To be filed under “hey this would be really great actually!” are the findings of a new study that brings us meaningfully closer to a world without herpes.
One of the few differences between the two types of Herpes simplex virus, HSV-1 and HSV-2, is euphemization. We dub weepy open sores on our faces caused by an easily transmissible and recurring, incurable virus “cold-sores,” while we behave as though similar sores on our unmentionables caused by the same virus (or its genetically very-similar sibling) is the most unmentionable thing that could ever be unmentioned. It’s tragic really that Geraldo Rivera can still have a public career after posting semi-nude selfie tweets, while so much valuable indignity is spent on “my cold-sores are totes different than the zomg gross herpes on your junk!”
As Dr. Jen Gunter (an Ob/Gyn who was an infectious diseases fellow at University of Kansas) points out, the key difference between HSV-1 (usually the culprit of mouth herpes) and HSV-2 (usually the culprit of genital herpes) lies in the recurrence risk of each “above the belt” or “below the belt.” While your mouth can be infected by HSV-2 and your junk can be infected by HSV-1, HSV-1 prefers to set up permanent residence in the breezy northern climes of your trigeminal ganglia (nerve bundles near the ear) while HSV-2 is more suited to the southern tropics of your sacral ganglia (nerve bundle at the base of the spine).
Now while we may not yet have the cure for Geraldo, let’s be cheered at news that we’re a step closer to a world where humans (who haven’t already become herpes casualties) will be able to dodge the bullet entirely on herpes infections to either their mouths or junk! This step closer is all due to a new test vaccine that has successfully proven protective against the live herpes virus in mice.
One method for vaccine creation, live attenuated vaccines (LAV), centers on inclusion of a virus that is “living” (although viruses occupy a bit of a fuzzy area between living and non-living, so “living” is a bit of a stretch) but that has been rendered Mostly Harmless. Being Mostly Harmless means the virus won’t bludgeon you with sick, but allows your immune system to mount a defense in such a way that when/if the Real McCoy virus shows its ugly viral envelope proteins, your immune system will pounce at lightning speed and obliterate the offending critter with no warning or niceties. Blam.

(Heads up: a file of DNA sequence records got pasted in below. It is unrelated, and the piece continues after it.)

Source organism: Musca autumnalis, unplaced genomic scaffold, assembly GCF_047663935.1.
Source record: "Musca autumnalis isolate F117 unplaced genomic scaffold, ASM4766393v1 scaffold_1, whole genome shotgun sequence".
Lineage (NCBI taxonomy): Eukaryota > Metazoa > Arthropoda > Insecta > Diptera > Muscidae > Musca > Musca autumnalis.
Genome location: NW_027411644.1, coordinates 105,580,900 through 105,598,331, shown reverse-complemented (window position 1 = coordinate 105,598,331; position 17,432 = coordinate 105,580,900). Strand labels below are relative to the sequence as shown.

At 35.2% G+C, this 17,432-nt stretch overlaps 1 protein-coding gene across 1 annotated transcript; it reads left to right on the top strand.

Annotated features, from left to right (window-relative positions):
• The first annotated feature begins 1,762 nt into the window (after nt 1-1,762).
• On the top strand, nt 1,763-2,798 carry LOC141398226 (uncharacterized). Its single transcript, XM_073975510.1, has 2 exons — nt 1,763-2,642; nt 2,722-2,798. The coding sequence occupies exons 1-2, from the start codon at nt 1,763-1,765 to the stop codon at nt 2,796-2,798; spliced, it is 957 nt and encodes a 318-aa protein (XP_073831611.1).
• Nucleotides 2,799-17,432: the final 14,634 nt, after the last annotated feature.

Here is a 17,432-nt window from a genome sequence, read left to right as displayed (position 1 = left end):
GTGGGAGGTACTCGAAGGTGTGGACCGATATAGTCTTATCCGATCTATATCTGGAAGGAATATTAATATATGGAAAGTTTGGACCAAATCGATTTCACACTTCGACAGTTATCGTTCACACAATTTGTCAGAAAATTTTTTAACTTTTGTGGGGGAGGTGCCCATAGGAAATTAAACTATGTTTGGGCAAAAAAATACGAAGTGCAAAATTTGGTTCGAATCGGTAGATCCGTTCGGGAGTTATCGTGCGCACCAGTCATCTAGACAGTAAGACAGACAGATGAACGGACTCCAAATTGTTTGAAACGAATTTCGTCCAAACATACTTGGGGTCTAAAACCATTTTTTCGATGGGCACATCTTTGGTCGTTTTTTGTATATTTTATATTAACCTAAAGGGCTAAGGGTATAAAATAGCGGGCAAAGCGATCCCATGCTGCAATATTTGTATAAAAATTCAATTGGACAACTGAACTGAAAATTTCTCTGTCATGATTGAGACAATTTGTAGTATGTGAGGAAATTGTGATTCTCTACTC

Sounds simple right? So why haven’t smarty-pants scientists already come up with a herpes vaccine? I mean we’ve had vaccines knocking the daylights out of polio, smallpox and measles for decades, and more recently vaccines for chickenpox and HPV.
It seems science has been fighting the good fight against herpes for years, but prior herpes vaccine candidates were centered on a herpes protein called gD-2, a viral protein that’s “like a loud person in a room,” according to Dr. Betsy Herold, one of the study coauthors. And we all know what that loud bleating person in the room is like, making it so you can’t entirely focus on what the hottie you’re trying to hold a conversation with is saying.
Dr. Herold says the problem with those earlier vaccine candidates was that the immune system may have been overly focused on Obnoxious Loud Guy gD-2 and overlooking the rest of the room full of viral particles. So, like the science whiz-kids they are, Dr. Herold’s team came up with a different approach with a vaccine consisting of a weakened herpes virus lacking Loud Obnoxious Guy gD-2 protein. When mice got a dose of this vaccine, their immune systems “ginned up” in response and allowed them to avoid infection by the real deal herpes virus.
Now if only Dr. Herold could come up with a vaccine against the literal Loud Obnoxious Guy at the party — and Geraldo — we would be the first in line for clinical trials.